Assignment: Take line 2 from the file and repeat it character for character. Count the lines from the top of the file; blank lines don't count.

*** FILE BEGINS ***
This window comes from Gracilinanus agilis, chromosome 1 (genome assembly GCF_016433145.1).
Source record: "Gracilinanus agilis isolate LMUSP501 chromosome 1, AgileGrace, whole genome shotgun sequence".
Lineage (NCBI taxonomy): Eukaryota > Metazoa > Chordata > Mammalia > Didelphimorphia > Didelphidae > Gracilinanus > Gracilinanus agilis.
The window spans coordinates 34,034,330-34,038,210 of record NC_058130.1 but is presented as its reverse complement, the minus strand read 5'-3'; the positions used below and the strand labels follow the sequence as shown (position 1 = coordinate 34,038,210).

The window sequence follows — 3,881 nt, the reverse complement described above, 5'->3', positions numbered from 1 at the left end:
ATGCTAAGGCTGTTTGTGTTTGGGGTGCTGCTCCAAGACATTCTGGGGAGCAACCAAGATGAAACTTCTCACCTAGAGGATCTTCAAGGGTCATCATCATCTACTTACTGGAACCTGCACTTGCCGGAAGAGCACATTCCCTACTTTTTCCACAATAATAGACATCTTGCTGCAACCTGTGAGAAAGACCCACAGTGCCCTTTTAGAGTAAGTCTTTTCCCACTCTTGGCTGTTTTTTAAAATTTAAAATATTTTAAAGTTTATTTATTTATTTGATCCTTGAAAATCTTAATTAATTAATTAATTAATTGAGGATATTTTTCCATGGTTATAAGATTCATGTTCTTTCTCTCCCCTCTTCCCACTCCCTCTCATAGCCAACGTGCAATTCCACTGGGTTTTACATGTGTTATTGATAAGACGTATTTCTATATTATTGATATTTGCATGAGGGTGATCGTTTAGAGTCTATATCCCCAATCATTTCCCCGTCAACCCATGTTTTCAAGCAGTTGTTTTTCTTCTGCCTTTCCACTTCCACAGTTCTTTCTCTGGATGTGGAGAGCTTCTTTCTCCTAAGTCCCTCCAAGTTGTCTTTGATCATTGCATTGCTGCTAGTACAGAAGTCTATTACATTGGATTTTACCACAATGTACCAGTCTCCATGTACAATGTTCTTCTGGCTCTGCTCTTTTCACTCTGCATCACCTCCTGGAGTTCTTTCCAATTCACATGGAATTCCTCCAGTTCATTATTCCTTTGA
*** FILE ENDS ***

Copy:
Source record: "Gracilinanus agilis isolate LMUSP501 chromosome 1, AgileGrace, whole genome shotgun sequence".